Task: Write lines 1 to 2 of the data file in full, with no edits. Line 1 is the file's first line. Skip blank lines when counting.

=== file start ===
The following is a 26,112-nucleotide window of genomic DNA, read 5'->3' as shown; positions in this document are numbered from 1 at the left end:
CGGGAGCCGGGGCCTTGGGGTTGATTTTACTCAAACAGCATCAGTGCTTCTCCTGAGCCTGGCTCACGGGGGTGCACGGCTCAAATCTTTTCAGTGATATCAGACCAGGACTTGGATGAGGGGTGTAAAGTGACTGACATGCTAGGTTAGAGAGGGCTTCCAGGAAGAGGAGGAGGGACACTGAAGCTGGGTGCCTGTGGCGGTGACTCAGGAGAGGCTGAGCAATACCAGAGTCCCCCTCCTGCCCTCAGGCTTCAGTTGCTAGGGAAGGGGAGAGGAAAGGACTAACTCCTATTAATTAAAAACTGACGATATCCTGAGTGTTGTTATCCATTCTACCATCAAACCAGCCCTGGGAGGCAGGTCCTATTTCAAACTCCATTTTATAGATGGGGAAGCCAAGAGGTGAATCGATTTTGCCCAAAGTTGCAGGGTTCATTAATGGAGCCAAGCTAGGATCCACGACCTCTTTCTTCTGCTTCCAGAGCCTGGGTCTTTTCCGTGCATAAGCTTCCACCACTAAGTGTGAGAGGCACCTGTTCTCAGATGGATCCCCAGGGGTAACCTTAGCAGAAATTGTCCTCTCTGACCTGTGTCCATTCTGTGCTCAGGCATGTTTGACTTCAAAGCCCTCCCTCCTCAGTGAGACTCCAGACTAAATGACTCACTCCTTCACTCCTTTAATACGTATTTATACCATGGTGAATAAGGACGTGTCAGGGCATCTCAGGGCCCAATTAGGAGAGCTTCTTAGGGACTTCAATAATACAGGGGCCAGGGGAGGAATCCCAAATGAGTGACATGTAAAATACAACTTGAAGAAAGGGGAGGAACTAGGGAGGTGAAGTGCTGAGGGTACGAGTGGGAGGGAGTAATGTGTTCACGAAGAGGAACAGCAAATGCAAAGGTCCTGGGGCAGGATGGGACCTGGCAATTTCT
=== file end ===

The following is a 26,112-nucleotide window of genomic DNA, read 5'->3' as shown; positions in this document are numbered from 1 at the left end:
CGGGAGCCGGGGCCTTGGGGTTGATTTTACTCAAACAGCATCAGTGCTTCTCCTGAGCCTGGCTCACGGGGGTGCACGGCTCAAATCTTTTCAGTGATATCAGACCAGGACTTGGATGAGGGGTGTAAAGTGACTGACATGCTAGGTTAGAGAGGGCTTCCAGGAAGAGGAGGAGGGACACTGAAGCTGGGTGCCTGTGGCGGTGACTCAGGAGAGGCTGAGCAATACCAGAGTCCCCCTCCTGCCCTCAGGCTTCAGTTGCTAGGGAAGGGGAGAGGAAAGGACTAACTCCTATTAATTAAAAACTGACGATATCCTGAGTGTTGTTATCCATTCTACCATCAAACCAGCCCTGGGAGGCAGGTCCTATTTCAAACTCCATTTTATAGATGGGGAAGCCAAGAGGTGAATCGATTTTGCCCAAAGTTGCAGGGTTCATTAATGGAGCCAAGCTAGGATCCACGACCTCTTTCTTCTGCTTCCAGAGCCTGGGTCTTTTCCGTGCATAAGCTTCCACCACTAAGTGTGAGAGGCACCTGTTCTCAGATGGATCCCCAGGGGTAACCTTAGCAGAAATTGTCCTCTCTGACCTGTGTCCATTCTGTGCTCAGGCATGTTTGACTTCAAAGCCCTCCCTCCTCAGTGAGACTCCAGACTAAATGACTCACTCCTTCACTCCTTTAATACGTATTTATACCATGGTGAATAAGGACGTGTCAGGGCATCTCAGGGCCCAATTAGGAGAGCTTCTTAGGGACTTCAATAATACAGGGGCCAGGGGAGGAATCCCAAATGAGTGACATGTAAAATACAACTTGAAGAAAGGGGAGGAACTAGGGAGGTGAAGTGCTGAGGGTACGAGTGGGAGGGAGTAATGTGTTCACGAAGAGGAACAGCAAATGCAAAGGTCCTGGGGCAGGATGGGACCTGGCAATTTCT